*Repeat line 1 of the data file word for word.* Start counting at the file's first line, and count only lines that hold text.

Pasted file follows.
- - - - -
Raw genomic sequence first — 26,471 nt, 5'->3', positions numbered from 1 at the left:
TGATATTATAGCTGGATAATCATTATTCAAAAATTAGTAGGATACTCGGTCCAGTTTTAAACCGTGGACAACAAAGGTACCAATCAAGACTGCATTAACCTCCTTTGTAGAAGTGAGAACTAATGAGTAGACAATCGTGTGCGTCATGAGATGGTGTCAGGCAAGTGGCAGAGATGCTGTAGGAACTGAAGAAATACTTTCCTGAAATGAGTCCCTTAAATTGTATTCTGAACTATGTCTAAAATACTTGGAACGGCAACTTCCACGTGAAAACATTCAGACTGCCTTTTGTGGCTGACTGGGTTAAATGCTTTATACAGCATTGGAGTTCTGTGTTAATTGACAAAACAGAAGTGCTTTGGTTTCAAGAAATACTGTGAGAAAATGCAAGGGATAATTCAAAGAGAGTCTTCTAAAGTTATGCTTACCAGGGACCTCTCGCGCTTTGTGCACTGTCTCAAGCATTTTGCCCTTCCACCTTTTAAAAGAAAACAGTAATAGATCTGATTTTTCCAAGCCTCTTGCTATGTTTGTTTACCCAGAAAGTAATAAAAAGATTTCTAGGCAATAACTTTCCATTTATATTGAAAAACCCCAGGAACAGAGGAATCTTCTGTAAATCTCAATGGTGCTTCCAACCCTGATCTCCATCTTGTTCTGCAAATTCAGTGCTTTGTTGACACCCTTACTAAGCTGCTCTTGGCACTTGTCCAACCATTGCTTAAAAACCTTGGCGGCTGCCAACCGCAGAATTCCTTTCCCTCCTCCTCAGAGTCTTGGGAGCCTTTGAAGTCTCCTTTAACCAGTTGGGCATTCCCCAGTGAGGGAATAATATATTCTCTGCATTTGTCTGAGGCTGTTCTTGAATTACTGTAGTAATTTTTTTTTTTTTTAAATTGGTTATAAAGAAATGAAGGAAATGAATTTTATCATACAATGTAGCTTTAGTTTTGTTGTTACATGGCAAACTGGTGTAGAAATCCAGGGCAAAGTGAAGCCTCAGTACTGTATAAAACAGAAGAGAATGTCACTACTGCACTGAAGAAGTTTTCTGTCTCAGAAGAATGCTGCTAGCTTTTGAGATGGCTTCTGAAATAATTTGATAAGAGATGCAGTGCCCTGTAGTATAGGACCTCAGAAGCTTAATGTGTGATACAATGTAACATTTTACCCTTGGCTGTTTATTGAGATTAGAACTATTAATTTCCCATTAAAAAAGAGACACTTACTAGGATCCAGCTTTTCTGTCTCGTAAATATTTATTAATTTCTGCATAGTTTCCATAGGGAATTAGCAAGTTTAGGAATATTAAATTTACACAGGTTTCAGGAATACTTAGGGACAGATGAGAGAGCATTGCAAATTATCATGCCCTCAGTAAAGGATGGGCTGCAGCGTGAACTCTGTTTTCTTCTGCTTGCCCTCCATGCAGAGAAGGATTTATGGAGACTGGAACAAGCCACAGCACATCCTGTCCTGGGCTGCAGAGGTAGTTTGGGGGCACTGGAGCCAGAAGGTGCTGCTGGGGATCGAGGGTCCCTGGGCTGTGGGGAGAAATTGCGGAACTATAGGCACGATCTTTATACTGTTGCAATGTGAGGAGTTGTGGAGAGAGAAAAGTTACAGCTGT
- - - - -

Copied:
Raw genomic sequence first — 26,471 nt, 5'->3', positions numbered from 1 at the left: